Around the world, 700,000 people die from antibiotic-resistant infections each year, and the number may be as high as 10 million by 2050, as bacteria swap genes to overcome each new medicine targeted at them.
Overuse and improper use in medicine and agriculture are the main causes of resistance. In her plenary address at the American Association for the Advancement of Science’s Annual Meeting in Seattle, Maryn McKenna likened the development to an iconic tale of a hero undone by the tragic flaw of carelessness.
The rise of antibiotic resistance and its dire consequences have been predicted by a string of scientific Cassandras ever since penicillin was first prescribed in 1941, said McKenna, a journalist and senior fellow at the Center for the Study of Human Health at Emory University.
McKenna has traced the history of resistance in two books, Big Chicken and Superbug. “With regard to antibiotics, we, our society, our culture, have been undone … we failed to give antibiotics the respect they deserved,” she said.
The world is on the cusp of a second antibiotic era, she said, where changes in agricultural practices, medicine and new incentives for companies to discover and manufacture new antibiotics could preserve their future use.
We’ve forgotten the world that antibiotics allowed us to leave behind, said McKenna. Before the first use of antibiotics, three in 10 children died from pneumonia, one in about every 100 women died from infections after childbirth, and during World War I the U.S Army lost 7 million workdays to sexually transmitted diseases such as gonorrhea and syphilis.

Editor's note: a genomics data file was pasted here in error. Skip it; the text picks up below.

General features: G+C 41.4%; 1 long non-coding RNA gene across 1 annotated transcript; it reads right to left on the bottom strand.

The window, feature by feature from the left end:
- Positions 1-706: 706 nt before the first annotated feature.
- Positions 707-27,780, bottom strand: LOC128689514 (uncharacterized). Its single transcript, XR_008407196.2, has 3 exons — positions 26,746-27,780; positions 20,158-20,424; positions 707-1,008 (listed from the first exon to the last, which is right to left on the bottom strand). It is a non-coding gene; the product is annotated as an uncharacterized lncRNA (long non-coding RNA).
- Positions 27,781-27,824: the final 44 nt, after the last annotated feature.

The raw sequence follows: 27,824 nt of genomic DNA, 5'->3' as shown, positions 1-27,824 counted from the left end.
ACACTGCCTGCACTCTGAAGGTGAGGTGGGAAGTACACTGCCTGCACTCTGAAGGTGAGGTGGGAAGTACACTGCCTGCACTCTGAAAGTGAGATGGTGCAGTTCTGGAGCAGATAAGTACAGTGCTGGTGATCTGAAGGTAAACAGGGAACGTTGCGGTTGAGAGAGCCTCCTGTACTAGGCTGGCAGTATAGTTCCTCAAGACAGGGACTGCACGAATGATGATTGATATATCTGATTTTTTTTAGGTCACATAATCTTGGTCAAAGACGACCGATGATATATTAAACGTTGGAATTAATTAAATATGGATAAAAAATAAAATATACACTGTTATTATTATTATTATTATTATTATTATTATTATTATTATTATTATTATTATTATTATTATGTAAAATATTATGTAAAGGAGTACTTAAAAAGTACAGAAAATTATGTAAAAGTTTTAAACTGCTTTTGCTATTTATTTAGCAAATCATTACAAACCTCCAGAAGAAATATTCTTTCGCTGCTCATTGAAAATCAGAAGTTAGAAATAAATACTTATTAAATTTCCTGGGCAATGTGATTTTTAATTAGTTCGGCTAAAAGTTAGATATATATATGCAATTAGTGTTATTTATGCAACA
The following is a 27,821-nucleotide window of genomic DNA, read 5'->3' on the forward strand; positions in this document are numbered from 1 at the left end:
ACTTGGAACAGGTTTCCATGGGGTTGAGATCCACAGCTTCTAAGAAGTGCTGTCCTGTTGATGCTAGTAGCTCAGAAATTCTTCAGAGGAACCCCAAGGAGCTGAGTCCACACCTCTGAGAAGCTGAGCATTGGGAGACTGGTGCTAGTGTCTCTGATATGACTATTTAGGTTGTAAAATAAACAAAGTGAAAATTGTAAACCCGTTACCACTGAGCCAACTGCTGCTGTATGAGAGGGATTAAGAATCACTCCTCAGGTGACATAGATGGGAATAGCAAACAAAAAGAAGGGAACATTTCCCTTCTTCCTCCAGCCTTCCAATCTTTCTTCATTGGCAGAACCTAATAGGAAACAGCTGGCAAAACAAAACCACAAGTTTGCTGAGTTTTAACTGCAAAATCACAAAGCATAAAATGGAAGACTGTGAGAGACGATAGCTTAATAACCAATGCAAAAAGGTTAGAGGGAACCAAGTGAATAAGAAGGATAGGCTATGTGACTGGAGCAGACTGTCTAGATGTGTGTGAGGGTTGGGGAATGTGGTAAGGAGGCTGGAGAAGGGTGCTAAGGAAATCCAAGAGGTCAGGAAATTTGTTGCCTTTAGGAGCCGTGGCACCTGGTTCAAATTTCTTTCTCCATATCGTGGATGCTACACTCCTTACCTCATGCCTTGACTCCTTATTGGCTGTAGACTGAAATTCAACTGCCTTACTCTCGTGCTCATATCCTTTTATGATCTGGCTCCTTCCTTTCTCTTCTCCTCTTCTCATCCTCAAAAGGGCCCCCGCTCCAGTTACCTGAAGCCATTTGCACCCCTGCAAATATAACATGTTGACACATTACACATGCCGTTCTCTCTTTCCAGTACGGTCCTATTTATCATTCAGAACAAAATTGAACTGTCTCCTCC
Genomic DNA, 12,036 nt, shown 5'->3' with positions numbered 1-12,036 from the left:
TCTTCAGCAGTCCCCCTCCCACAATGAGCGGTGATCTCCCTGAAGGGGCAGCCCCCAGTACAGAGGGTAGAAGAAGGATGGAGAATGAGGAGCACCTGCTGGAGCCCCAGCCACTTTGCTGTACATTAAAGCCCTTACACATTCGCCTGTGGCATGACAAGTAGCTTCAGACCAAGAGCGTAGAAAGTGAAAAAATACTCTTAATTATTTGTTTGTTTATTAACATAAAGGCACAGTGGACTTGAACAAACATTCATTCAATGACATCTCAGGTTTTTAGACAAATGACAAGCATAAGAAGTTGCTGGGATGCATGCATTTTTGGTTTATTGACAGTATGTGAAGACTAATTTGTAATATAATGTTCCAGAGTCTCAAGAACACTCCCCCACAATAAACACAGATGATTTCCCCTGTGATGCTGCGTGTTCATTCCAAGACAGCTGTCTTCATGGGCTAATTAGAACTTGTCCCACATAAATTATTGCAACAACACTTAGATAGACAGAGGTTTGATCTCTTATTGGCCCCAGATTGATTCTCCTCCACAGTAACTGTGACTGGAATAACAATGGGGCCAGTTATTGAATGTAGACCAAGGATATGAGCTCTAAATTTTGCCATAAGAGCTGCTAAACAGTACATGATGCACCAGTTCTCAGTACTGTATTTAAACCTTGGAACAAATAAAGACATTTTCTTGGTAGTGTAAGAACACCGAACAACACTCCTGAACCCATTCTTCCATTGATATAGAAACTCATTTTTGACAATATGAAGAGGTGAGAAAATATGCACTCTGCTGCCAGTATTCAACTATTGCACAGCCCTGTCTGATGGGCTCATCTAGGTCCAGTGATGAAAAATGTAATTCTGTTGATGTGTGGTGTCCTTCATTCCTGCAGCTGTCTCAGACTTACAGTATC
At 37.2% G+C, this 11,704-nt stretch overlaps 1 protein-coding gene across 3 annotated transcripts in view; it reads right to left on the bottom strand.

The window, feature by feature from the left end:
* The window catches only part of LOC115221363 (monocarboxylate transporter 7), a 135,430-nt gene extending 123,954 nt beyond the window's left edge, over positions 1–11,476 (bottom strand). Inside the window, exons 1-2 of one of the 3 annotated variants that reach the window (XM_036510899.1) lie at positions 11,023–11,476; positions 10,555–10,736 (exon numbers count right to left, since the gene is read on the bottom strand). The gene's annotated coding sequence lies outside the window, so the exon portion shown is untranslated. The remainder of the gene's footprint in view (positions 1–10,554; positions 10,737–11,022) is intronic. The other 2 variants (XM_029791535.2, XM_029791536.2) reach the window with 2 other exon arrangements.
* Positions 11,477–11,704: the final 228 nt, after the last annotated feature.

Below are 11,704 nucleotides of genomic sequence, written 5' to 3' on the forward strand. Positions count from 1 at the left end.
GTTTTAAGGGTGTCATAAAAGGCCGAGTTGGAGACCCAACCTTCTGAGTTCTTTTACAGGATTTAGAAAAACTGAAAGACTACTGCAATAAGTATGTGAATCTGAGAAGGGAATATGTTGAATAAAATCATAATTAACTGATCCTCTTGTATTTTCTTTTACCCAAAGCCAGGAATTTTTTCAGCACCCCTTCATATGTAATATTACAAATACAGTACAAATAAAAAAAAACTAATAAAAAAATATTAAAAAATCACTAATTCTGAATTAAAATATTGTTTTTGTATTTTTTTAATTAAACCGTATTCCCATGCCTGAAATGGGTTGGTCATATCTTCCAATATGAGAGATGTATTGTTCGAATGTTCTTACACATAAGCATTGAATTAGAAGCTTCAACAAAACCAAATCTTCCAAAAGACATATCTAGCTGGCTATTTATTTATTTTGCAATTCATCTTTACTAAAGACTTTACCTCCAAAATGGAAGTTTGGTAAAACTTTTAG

Sir Alexander Fleming, co-recipient of the 1945 Nobel Prize in Medicine for penicillin’s discovery, warned in his Nobel speech that antibiotic resistance would soon follow, if the public was not careful in how they used the powerful drug.
When penicillin resistance developed, an artificial version was created, “beginning a bug versus drug game of leapfrog that we embarked on without ever admitting that the game was stacked against us, because the bugs had evolution on their side,” McKenna said.
Since then, scientists have warned each decade that poor prescription practices are removing antibiotics one by one from the medical arsenal. McKenna said the U.S. Centers for Disease Control and Prevention estimates that 30% of antibiotics prescribed in the U.S. each year are not needed at all, and many others are prescribed for too long, in too high doses and are badly matched to the infections they are supposed to cure.
In the antibiotic era, global animal production consumes three times as much antibiotics as medicine, in a practice that dates to the end of World War II when chickens were fed antibiotic leftovers to increase their size during a post-war meat shortage. The bug versus drug game has since raged in cows, chickens and pigs, speeding up resistance and causing deadly outbreaks of infections by Salmonella and other pathogens.
Although we have always thought there would be another drug on the horizon to replace lost antibiotics, “we were wrong,” McKenna said. Major drug companies have stopped researching and manufacturing antibiotics because it takes so long for the medicines to be profitable. Most drugs have only two years to earn money before they lose their patent protection.
Efforts such as CARB-X, a global non-profit that funds resistance research, could help turn this trend around, McKenna said. She cited other initiatives, like McDonald’s 2018 commitment to end routine use of antibiotics throughout its entire beef supply chain, that could change the future of antibiotics as well.
Jean-Eric Paquet, director-general of the European Commission and sponsor of the plenary, spoke briefly before McKenna about the economic impetus behind the European Green Deal. AAAS CEO Sudip Parikh presented two annual AAAS awards: the Early Career Award in Public Engagement and the Mani L. Bhaumik Award for Public Engagement.
[Associated image: Robb Cohen Photography & Video]